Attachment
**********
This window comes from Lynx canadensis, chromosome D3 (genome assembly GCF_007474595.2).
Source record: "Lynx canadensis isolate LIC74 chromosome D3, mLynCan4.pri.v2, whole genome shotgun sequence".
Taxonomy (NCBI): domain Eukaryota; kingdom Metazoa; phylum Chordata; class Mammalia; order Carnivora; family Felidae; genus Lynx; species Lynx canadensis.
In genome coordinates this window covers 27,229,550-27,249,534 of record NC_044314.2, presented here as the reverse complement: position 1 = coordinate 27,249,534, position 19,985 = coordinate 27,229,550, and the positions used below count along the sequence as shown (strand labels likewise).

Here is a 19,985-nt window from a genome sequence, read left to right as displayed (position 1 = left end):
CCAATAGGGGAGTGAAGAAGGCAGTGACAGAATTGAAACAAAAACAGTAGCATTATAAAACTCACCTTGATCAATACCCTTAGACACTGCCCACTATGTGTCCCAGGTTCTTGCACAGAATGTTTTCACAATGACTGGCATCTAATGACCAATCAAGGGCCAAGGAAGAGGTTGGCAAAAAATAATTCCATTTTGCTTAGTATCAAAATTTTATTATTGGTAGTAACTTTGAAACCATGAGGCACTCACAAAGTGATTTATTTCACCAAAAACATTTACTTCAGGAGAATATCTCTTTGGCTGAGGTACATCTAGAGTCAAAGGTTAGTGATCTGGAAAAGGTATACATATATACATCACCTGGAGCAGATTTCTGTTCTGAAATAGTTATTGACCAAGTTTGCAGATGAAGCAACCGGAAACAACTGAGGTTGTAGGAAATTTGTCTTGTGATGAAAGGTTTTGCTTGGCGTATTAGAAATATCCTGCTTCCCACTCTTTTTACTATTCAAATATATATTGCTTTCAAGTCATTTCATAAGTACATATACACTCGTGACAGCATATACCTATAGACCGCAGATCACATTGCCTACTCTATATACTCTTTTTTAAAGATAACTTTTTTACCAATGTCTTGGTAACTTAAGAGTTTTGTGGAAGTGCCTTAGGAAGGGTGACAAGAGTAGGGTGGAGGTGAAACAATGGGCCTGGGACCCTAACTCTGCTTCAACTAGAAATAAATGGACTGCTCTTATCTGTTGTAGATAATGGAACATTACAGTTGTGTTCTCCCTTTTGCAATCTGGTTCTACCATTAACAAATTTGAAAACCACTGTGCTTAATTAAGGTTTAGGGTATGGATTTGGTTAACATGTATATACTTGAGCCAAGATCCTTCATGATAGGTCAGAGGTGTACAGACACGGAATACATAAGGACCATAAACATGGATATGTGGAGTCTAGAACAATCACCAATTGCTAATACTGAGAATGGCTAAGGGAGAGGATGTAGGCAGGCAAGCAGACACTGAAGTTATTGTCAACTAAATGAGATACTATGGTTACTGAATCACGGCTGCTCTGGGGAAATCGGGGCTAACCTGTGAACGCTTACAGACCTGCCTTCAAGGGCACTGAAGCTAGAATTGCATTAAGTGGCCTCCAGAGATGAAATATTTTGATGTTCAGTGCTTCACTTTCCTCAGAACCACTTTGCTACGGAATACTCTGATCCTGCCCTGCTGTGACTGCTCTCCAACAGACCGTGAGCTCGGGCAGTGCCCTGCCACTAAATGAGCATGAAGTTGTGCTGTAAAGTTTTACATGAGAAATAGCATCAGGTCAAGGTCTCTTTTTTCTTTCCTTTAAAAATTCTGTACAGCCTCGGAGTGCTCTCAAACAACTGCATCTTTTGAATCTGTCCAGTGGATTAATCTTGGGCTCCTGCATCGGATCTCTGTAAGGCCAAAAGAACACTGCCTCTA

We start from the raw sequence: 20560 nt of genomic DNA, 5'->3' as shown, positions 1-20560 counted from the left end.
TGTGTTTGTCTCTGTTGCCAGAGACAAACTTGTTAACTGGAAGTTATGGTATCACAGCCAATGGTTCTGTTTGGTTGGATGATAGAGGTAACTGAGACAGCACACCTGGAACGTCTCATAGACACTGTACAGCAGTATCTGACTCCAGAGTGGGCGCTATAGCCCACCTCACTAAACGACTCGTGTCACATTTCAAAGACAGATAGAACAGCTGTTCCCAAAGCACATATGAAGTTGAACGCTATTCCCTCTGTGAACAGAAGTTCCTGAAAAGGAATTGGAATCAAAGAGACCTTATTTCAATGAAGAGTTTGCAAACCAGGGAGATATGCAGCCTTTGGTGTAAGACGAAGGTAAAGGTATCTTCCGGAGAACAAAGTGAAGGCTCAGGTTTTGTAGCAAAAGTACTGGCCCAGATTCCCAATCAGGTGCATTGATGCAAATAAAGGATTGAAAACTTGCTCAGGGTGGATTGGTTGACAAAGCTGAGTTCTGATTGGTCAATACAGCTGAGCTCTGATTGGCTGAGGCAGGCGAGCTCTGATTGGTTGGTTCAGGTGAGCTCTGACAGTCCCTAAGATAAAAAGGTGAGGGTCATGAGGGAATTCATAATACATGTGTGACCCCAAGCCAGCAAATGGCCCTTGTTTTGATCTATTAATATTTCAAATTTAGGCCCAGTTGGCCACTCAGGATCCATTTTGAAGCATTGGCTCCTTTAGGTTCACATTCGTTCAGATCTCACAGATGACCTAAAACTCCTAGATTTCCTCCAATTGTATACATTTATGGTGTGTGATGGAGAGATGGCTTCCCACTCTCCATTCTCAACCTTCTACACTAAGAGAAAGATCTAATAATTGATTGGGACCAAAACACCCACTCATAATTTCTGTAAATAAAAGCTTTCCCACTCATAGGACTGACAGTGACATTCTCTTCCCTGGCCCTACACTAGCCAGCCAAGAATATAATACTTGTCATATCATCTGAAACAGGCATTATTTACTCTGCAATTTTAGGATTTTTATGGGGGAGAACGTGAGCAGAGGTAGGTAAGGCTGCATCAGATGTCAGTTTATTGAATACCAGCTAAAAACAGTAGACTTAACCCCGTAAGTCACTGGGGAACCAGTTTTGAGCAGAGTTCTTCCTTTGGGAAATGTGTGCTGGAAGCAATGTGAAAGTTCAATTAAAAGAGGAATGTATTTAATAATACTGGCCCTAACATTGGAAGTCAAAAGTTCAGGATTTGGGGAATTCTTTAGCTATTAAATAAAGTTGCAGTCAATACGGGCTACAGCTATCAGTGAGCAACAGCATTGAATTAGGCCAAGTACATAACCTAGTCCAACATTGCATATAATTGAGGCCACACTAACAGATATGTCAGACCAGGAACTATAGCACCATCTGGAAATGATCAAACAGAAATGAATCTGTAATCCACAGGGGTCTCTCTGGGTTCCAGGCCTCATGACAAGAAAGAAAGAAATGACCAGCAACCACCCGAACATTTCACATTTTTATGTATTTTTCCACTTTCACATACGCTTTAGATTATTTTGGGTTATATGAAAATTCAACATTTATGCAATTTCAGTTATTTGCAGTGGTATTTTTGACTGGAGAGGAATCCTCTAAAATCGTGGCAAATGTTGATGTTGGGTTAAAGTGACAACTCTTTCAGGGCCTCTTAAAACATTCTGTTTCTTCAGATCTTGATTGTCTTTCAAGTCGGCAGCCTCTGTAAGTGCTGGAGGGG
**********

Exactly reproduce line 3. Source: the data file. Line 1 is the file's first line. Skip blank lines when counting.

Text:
Taxonomy (NCBI): domain Eukaryota; kingdom Metazoa; phylum Chordata; class Mammalia; order Carnivora; family Felidae; genus Lynx; species Lynx canadensis.